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Saturday, May 5, 2012

Conflicts Arise As Health Insurers Diversify

By Jay Hancock
Kaiser Health News
Originally published April 29, 2012

Like hospitals and doctorseverywhere, Banner Health fights a daily battle to get paid by insurance companies and government agencies for the care it delivers.

So the hospital system hired a company called Executive Health Resources to fight back against the likes of Medicare and UnitedHealthcare when they deny claims or pay bills for less than what Banner thinks it is owed.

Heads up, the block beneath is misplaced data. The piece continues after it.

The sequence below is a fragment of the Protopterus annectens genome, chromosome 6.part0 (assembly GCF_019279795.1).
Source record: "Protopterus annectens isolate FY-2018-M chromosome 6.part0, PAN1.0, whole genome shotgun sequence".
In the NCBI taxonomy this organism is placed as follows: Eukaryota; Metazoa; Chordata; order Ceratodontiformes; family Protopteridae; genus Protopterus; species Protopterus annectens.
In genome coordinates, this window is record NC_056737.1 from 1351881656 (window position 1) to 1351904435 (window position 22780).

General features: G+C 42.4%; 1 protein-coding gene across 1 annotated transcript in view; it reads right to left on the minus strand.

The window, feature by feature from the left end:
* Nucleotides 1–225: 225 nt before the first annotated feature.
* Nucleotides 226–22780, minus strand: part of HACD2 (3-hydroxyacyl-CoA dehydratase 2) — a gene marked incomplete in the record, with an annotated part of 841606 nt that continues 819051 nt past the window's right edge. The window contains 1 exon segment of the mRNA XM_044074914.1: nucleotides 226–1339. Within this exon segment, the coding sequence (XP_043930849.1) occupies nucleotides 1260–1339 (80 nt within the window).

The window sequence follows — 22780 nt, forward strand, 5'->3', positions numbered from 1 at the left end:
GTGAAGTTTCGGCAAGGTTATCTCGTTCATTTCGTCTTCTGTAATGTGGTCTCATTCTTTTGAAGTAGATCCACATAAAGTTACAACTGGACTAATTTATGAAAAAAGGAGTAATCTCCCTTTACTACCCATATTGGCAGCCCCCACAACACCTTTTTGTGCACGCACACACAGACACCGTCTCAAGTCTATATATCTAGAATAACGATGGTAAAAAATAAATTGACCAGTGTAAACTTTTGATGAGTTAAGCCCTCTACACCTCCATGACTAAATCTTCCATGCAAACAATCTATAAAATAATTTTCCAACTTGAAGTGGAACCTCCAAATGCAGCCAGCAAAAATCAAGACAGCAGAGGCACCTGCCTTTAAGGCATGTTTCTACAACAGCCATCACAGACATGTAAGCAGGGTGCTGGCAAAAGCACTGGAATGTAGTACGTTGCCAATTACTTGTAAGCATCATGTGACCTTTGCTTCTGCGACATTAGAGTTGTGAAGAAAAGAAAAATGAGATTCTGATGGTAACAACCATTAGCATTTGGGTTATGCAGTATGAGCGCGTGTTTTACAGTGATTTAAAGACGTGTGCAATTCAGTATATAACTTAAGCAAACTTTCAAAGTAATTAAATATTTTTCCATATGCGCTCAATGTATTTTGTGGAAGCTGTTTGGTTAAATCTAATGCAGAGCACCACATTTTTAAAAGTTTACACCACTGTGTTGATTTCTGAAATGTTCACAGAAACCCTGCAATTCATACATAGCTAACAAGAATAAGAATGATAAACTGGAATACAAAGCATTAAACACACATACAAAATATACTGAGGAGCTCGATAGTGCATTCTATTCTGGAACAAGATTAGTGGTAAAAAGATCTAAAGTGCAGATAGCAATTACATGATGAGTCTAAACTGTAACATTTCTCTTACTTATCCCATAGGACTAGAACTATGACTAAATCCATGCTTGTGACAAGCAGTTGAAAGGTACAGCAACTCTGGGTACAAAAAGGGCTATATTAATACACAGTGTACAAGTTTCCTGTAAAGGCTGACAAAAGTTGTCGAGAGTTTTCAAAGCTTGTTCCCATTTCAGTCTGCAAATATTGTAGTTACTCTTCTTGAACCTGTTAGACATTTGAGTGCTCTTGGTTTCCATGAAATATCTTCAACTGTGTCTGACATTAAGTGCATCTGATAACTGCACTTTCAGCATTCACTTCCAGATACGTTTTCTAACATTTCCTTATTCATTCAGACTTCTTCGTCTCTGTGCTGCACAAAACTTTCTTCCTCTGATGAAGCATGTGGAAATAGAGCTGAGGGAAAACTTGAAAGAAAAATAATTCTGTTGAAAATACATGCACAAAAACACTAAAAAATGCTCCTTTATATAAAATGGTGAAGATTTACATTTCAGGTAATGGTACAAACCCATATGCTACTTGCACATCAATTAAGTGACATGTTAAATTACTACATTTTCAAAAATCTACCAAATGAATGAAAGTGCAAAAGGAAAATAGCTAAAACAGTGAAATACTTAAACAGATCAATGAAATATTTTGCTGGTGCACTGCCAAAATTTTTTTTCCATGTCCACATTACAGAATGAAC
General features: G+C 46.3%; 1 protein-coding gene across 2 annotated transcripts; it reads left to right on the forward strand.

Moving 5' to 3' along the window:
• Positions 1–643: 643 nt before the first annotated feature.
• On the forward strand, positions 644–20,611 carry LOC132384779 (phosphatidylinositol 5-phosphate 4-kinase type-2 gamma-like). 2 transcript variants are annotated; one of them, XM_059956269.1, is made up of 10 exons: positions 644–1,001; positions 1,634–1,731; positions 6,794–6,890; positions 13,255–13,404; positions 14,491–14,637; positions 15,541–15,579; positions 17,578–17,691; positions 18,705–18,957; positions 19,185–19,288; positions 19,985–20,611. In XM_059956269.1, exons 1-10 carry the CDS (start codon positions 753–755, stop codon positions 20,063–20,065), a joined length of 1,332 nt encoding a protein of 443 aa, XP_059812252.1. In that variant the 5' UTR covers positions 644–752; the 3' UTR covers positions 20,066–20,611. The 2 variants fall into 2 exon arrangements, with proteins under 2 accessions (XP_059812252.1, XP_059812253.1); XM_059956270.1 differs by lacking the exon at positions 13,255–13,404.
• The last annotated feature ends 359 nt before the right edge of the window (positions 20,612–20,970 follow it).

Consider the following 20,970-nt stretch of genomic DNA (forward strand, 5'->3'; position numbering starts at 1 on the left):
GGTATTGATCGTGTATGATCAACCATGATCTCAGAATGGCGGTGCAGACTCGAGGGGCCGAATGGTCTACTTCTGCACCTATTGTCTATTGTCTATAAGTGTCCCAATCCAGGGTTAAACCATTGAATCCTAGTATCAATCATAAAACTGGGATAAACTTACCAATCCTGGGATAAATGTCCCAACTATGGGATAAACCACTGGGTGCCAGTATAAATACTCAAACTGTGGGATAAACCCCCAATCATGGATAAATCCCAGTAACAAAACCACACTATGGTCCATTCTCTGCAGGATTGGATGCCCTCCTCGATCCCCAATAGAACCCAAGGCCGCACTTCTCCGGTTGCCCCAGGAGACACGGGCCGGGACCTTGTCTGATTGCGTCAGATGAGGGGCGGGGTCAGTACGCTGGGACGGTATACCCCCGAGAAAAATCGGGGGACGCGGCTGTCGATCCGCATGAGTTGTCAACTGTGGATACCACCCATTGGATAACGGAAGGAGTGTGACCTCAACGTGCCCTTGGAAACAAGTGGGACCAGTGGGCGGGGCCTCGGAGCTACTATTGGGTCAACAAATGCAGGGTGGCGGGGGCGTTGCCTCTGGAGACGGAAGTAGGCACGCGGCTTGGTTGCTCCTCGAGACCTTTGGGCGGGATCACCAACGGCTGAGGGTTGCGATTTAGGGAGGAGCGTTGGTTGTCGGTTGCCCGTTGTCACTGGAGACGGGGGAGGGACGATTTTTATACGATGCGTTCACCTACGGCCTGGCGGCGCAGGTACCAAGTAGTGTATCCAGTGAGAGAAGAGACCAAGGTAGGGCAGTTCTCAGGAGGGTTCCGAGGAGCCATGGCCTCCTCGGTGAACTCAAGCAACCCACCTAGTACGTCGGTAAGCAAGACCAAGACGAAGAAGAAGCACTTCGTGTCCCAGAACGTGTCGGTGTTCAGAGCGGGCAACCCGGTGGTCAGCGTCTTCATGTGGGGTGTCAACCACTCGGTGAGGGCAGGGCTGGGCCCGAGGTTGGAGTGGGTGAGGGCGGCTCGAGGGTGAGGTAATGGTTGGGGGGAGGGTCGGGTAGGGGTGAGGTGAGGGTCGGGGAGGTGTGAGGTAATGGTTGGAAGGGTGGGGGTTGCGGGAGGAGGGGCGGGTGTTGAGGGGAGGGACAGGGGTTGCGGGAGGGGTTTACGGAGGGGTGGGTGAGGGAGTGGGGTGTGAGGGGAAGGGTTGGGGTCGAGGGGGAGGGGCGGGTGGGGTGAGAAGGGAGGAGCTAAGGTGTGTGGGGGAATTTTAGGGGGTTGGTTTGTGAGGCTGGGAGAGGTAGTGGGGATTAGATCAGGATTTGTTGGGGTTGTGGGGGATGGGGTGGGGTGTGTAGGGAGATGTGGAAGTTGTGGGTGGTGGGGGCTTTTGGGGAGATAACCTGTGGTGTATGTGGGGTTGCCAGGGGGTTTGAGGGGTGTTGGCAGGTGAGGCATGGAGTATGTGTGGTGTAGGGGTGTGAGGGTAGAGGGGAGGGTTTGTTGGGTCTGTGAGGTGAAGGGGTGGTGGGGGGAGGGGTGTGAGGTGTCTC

But Banner executives began to worry about EHR's independence when the firm was acquired in 2010 by UnitedHealth Group, UnitedHealthcare's parent.

"It does seem as though there is reason for concern because they can use our own information against us," said Dennis Dahlen, CFO of the Phoenix-based Banner.

Critics call United's ownership of EHR a troubling conflict of interest that could give it confidential information about rivals as well as patients and limit EHR's power to demand payment from its much larger corporate sister. "How is that ownership going to affect the mission of a company whose business is to extract more money from payers?" said Scot Silverstein, a physician and specialist in medical software and patient records at Drexel University. "Imagine going to a plaintiff's lawyer to take your malpractice case and not knowing that plaintiff's lawyer actually works for the hospital that you're suing."

The entire story is here.